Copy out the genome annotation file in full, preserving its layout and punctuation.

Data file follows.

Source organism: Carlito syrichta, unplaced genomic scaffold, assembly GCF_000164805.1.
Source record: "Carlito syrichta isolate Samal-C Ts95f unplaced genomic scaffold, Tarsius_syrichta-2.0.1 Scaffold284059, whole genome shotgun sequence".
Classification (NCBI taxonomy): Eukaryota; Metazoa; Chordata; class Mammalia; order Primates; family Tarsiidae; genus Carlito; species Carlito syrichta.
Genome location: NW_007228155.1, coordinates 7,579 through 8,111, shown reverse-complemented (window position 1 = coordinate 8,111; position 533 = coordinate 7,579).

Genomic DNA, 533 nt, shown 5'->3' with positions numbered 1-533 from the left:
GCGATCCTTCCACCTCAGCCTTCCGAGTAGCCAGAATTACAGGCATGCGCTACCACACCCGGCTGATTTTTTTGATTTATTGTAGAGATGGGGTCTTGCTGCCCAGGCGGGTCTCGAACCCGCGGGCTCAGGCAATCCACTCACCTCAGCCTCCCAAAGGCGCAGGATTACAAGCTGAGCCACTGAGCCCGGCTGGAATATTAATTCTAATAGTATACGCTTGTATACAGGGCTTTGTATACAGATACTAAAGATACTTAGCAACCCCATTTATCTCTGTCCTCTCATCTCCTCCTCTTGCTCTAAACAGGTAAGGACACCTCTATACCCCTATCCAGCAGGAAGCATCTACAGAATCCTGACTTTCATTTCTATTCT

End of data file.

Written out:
Source organism: Carlito syrichta, unplaced genomic scaffold, assembly GCF_000164805.1.
Source record: "Carlito syrichta isolate Samal-C Ts95f unplaced genomic scaffold, Tarsius_syrichta-2.0.1 Scaffold284059, whole genome shotgun sequence".
Classification (NCBI taxonomy): Eukaryota; Metazoa; Chordata; class Mammalia; order Primates; family Tarsiidae; genus Carlito; species Carlito syrichta.
Genome location: NW_007228155.1, coordinates 7,579 through 8,111, shown reverse-complemented (window position 1 = coordinate 8,111; position 533 = coordinate 7,579).

Genomic DNA, 533 nt, shown 5'->3' with positions numbered 1-533 from the left:
GCGATCCTTCCACCTCAGCCTTCCGAGTAGCCAGAATTACAGGCATGCGCTACCACACCCGGCTGATTTTTTTGATTTATTGTAGAGATGGGGTCTTGCTGCCCAGGCGGGTCTCGAACCCGCGGGCTCAGGCAATCCACTCACCTCAGCCTCCCAAAGGCGCAGGATTACAAGCTGAGCCACTGAGCCCGGCTGGAATATTAATTCTAATAGTATACGCTTGTATACAGGGCTTTGTATACAGATACTAAAGATACTTAGCAACCCCATTTATCTCTGTCCTCTCATCTCCTCCTCTTGCTCTAAACAGGTAAGGACACCTCTATACCCCTATCCAGCAGGAAGCATCTACAGAATCCTGACTTTCATTTCTATTCT